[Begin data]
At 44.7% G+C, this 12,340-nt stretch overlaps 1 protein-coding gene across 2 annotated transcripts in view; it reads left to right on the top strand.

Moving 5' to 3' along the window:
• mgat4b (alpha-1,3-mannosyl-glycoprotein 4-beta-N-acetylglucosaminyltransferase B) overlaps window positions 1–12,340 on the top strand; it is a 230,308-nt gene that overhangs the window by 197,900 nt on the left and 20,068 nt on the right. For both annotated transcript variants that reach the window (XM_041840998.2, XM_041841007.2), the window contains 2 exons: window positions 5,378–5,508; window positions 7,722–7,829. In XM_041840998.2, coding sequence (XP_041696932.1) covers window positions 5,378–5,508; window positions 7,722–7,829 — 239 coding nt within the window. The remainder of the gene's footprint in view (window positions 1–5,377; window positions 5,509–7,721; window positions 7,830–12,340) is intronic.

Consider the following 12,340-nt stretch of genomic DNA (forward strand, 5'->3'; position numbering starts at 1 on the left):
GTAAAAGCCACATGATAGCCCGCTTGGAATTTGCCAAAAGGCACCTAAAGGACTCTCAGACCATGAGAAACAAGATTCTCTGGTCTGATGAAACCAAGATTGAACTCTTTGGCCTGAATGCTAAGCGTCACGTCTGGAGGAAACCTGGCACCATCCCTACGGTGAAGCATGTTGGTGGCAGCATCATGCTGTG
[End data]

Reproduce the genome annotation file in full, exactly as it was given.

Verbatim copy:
At 44.7% G+C, this 12,340-nt stretch overlaps 1 protein-coding gene across 2 annotated transcripts in view; it reads left to right on the top strand.

Moving 5' to 3' along the window:
• mgat4b (alpha-1,3-mannosyl-glycoprotein 4-beta-N-acetylglucosaminyltransferase B) overlaps window positions 1–12,340 on the top strand; it is a 230,308-nt gene that overhangs the window by 197,900 nt on the left and 20,068 nt on the right. For both annotated transcript variants that reach the window (XM_041840998.2, XM_041841007.2), the window contains 2 exons: window positions 5,378–5,508; window positions 7,722–7,829. In XM_041840998.2, coding sequence (XP_041696932.1) covers window positions 5,378–5,508; window positions 7,722–7,829 — 239 coding nt within the window. The remainder of the gene's footprint in view (window positions 1–5,377; window positions 5,509–7,721; window positions 7,830–12,340) is intronic.

Consider the following 12,340-nt stretch of genomic DNA (forward strand, 5'->3'; position numbering starts at 1 on the left):
GTAAAAGCCACATGATAGCCCGCTTGGAATTTGCCAAAAGGCACCTAAAGGACTCTCAGACCATGAGAAACAAGATTCTCTGGTCTGATGAAACCAAGATTGAACTCTTTGGCCTGAATGCTAAGCGTCACGTCTGGAGGAAACCTGGCACCATCCCTACGGTGAAGCATGTTGGTGGCAGCATCATGCTGTG